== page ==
Dealing with the Ebb and Flow of Training
Day to day, sometimes even hour-to-hour, life can feel like a rollercoaster. One moment you are excited, focused, and maybe even proud. The next you are lacking confidence, purpose, and direction. Seeking balance, in each moment, is not necessarily a possibility. Life is hard, but this too shall pass, as each day the sunsets and each morning we are given another chance.
In training we experience these emotions as well. Sometimes, you can’t predict when you’ll have a bad day of training. It just happens. As somebody that has been training, daily, for most of my life, these unpredictable bad training days are still hard to handle, but I have learned from them. The feeling of failure, or inadequacy is part of the process of improving. We must recognize that fact even before we begin our training. Sometimes doing our best means managing poor performance, or low points, when they occur.
Training for a purpose is very effective because it culminates. There is a competition, or end-point. Each day has significance as we only have so many days to make improvements. This pressure is healthy in that it helps us focus. Willpower becomes the most frequently used arrow in our quiver. By dealing with low points, struggling through tough training sessions, and working on our weaknesses we get stronger. This strength is not felt, but is part of the process of training.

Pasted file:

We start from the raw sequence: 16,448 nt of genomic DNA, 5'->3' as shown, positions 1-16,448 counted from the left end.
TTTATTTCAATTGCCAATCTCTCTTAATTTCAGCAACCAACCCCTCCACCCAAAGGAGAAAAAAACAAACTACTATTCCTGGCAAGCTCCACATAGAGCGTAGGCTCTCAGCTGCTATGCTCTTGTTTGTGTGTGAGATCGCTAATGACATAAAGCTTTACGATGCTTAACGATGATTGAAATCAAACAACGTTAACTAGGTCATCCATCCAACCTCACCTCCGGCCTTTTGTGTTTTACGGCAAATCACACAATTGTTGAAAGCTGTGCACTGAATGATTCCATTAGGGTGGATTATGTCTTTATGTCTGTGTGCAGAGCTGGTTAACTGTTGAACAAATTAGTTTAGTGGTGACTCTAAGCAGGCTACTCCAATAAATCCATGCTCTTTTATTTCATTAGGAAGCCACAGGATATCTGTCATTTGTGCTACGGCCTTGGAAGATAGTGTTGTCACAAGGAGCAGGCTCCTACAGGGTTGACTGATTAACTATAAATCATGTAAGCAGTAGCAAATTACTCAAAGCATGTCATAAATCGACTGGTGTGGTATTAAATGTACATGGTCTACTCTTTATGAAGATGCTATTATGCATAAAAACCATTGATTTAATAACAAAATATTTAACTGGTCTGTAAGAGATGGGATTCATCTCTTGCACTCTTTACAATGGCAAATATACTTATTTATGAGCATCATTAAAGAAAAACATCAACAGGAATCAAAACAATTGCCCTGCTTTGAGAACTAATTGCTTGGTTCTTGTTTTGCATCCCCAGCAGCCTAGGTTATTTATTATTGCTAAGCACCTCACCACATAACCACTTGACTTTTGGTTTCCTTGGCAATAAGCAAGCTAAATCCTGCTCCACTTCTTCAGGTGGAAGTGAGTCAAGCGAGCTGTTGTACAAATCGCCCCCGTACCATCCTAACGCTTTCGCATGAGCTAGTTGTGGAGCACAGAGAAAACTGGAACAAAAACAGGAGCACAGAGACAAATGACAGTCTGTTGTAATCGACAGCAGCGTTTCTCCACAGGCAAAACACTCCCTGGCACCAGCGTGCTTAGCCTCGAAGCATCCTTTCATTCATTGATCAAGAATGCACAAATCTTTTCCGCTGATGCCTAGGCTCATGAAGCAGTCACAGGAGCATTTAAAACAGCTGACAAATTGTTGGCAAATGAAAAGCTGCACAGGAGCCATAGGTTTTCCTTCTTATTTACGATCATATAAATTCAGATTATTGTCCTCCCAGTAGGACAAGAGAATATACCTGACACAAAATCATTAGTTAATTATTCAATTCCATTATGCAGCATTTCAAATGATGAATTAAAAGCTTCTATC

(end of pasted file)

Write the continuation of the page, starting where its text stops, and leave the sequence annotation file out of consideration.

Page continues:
When I signed up to run my first half-marathon my only goal was to be competitive and not finish last. I was naïve, but that naivety allowed me to have no ego. When my ego was essentially taken out of the equation, I had a very clear mind during the competition. I listened to how I felt, without worry about what place I was in.
This same thing happened with my first marathon, my first 50-mile, and my first 100 mile race. Sure I had goals, but I did not have lofty expectations. The races had equal amounts of low and high emotions, but what I remember more about each are the high points. You see experience, is what we seek. We are after the process of the event, not the product of finishing.
What I realized is that you never arrive anywhere. Things begin and they end. You have good days, and bad days. You have good races, and bad races. Motivation can be high or low. What ties these feelings together is the flow of training. We learn how to deal with the realness of the situation, in the moment. Removing the ego, and expectation of a result, transformation, or lofty “product” at the end of the cycle is mandatory to staying in the game.
I’ll keep running ultramarathons until I no longer have the desire. What I’ve learned thus far is that you can’t be tied to the past… your past successes or failures, in whatever form or arena they occurred in, cannot direct your future.
Work on developing your willpower. Strengthen your mind. Focus in the moment. Self-assess when things are not going “well” or “smoothly,” and recognize that you are in it for the experience and not simply the result. For most of us, walking 45 minutes a day is a lot healthier than doing a high intensity interval workout for 15 minutes three times a week.
Create flow and you give yourself a chance to be happy. Create chaos and you’ll end up cleaning up the mess both emotionally and physically.
A strong mind does not only come from getting up after you’ve been knocked down. A strong mind comes from confronting the emotional rollercoaster that is life, and learning to master how you respond to stressful, uncomfortable, situations on a daily basis.
Never give up!